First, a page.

That's where I come in. Every year since 16 was a wide-eyed Freshman, I've gone up to band camp one evening to chaperone in the bunks and then to help with breakfast the following morning. I feel like every parent who has a kid in band should help out in some way, whether it's sleeping over at band camp, serving meals, chaperoning band trips, or one of my favorite things to do, working in the concession stand during Friday night football games. But I digress. Let's get back to breakfast, shall we?
My partners-in-crime and fellow band parents Suzie, Lucy and I woke up at the asscrack of dawn and schlepped over to the building where meals are served. There, we were instructed by the crack staff that is there every year. These awesome ladies, I believe, are on staff at the public schools in the area as cafeteria workers (don't quote me as I'm not 100% sure on this, because they could also be prison guards, could go either way). They quickly put us to work cooking eggs, buttering toast and cutting fruit. Breakfast on that particular morning was eggs, sausage gravy and biscuits, toast, cereal and an enormous selection of fresh fruit (trust me when I tell you, the kids at band camp almost NEVER go hungry).
My job was serving freshly made scrambled eggs to these bright-eyed, bushy-tailed band kids. All 180 of them. Plus instructors. So there are 200 egg-eating folks all lined up and ready for me to dish them out some steaming scrambled goodness. I started with a big ice cream scooper and those first few kids were giddy with excitement at the serving of delicious eggy delight that appeared on their plates. And that's when it happened. The Egg Nazi appeared. She is the keeper of the kitchen. The master of the meals. I heard her say "THAT'S IT!!! NO MORE!!!" And then she traded my big scrambled egg scoop for a small scrambled egg scoop. She instructed me NOT TO GIVE OUT TOO MUCH to each person because we have to make these eggs last for everyone. "If there are any eggs left" she said, "they can go back for seconds. But I doubt there'll be any left. So you have to just give out a small portion to make them stretch for everyone."
The look on these kids' faces broke my heart as I laid out a smattering of eggs, like, a tablespoon on each plate. Their eyes, nearly filled with tears, looking up at me as if to say "Please, ma'am, may I have some.....more??" Overwhelmed with guilt, I apologized to each child as they looked down at the baby-sized portion of eggs on their plate. "I tried, I swear, but if she catches me giving you more.....she'll kill me" I whispered through my own guilt-laden tears.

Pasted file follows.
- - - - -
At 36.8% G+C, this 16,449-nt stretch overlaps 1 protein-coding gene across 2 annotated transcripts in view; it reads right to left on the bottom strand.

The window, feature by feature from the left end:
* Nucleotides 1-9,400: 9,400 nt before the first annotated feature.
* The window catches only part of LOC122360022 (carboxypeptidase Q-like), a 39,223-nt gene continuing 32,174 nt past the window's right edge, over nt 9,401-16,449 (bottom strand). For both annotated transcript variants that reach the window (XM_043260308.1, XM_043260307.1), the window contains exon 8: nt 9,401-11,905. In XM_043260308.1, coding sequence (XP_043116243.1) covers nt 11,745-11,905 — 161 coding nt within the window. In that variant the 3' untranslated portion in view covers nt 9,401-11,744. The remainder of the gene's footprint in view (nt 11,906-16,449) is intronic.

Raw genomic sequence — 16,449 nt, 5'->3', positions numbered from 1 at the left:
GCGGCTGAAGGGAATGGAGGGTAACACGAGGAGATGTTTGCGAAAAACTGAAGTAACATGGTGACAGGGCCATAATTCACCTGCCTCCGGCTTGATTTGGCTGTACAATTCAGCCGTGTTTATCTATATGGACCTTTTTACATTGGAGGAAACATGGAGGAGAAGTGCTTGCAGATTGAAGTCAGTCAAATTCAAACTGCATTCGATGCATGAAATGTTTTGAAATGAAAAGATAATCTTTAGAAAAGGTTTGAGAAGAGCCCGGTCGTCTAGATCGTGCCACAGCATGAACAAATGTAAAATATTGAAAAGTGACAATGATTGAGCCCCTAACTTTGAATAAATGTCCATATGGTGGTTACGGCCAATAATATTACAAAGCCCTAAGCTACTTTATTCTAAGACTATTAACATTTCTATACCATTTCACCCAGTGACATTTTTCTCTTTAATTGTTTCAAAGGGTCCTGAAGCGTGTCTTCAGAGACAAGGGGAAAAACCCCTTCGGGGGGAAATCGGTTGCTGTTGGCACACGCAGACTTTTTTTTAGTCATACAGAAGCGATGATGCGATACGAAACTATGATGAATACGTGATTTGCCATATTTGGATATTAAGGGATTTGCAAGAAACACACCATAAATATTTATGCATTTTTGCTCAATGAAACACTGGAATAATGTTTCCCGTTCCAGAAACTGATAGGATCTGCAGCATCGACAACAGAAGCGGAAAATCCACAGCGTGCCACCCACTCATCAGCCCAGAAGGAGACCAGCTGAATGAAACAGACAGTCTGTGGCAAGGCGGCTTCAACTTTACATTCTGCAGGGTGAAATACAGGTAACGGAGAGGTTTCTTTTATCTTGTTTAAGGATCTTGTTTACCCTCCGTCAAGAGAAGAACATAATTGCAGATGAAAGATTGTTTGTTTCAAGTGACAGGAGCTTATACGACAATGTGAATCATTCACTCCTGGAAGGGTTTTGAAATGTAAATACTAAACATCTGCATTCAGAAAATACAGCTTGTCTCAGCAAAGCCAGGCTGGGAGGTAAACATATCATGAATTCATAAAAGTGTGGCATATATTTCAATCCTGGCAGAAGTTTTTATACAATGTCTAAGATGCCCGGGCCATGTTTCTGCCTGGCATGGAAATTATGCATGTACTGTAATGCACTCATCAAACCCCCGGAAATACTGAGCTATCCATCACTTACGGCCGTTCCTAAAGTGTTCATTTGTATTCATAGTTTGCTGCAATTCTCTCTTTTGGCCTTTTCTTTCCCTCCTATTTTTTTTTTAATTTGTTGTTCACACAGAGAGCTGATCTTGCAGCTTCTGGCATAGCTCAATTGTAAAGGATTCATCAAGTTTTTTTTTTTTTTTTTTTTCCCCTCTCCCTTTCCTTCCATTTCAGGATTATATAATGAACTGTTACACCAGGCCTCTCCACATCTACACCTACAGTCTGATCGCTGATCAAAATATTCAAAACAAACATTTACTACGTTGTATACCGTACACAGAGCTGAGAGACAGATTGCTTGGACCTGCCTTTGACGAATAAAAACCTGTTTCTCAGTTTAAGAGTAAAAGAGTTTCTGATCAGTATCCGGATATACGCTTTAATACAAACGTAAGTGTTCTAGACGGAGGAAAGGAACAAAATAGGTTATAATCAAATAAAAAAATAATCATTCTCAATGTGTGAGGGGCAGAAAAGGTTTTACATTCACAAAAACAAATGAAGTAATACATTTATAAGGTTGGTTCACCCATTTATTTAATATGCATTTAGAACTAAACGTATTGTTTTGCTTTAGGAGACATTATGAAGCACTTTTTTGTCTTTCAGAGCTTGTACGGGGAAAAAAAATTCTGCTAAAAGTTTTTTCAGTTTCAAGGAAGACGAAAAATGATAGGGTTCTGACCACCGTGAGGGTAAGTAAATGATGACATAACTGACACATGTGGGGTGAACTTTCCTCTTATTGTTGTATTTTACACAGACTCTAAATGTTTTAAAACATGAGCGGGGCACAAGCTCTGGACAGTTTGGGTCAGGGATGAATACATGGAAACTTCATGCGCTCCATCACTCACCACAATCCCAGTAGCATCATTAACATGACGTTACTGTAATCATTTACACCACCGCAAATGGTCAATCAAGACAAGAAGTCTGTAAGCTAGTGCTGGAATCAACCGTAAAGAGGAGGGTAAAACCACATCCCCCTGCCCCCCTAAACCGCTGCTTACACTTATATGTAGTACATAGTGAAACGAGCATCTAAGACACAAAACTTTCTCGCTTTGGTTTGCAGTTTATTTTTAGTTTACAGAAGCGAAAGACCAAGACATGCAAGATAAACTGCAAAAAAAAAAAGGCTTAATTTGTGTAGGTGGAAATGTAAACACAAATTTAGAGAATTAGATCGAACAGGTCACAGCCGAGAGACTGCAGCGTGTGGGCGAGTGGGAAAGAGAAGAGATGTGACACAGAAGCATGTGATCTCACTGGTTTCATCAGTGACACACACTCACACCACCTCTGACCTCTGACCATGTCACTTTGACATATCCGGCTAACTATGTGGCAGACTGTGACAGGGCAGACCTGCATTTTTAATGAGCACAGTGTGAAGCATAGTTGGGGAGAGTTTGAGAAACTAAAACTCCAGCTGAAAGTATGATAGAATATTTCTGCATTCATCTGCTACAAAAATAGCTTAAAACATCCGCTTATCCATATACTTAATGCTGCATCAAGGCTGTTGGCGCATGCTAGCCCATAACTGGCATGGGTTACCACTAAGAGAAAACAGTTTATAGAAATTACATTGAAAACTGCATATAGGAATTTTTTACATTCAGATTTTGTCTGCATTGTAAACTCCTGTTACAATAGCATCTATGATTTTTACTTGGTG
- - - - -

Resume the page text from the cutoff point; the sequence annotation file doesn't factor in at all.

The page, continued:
With 1/4 pan of eggs left and less than half the band left to serve I heard the Egg Nazi shout from the kitchen, "Put this fresh pan of eggs out, those eggs out there are getting cold!!" So I traded the old pan for a fresh new pan, but still, I was being watched like a hawk. If I gave even a smidgen more than that baby scoop, I could feel her eyes burning a hole in my skull. I could almost hear her thoughts: "NOT SO MUCH!!!!! ARE YOU CRAZY??? WE'LL RUN OUT!!!" Never have I felt so much guilt, I felt like I was starving these kids. I feared that they wouldn't make it to lunch before passing out on the field because they didn't get enough to eat for breakfast.
When I saw the end of the line, I looked at my pan of eggs. Almost still full, because of the miniscule amount of eggs I was instructed to distribute. Slow, smouldering rage began to burn in my heart, because I realized at that point that WE WERE GOING TO HAVE SO MANY GODDAMN EGGS LEFT OVER WE COULD FEED A SMALL AFRICAN VILLAGE. I seethed. I bit through my bottom lip. I burned with the fire of a thousand suns at the Egg Nazi, for making me starve those poor band kids.
As the last person in line walked away with their portion, the Egg Nazi came out from the kitchen, and looked at the mountain of scrambled eggs still left in my pan. She could probably feel the heat from my anger radiating through my skin. "I'm real sorry," she said, "I really thought you were giving out way too much in the beginning but looks like we had plenty."
Since dumping a pan of hot scrambled eggs on the Egg Nazi would probably have gotten me kicked out of band camp, I decided to keep my big mouth shut and carry my giant pan of eggs over to the table so that the children could help themselves to seconds. In the end, few did. It was almost time for them to head out and start practicing their music and their movements, so there was no time to eat the eggs. I'm not sure what the Egg Nazi did with the remainder of those eggs but I can only hope an orphanage in Haiti was well-fed that afternoon.
Next year I'm handing out toast.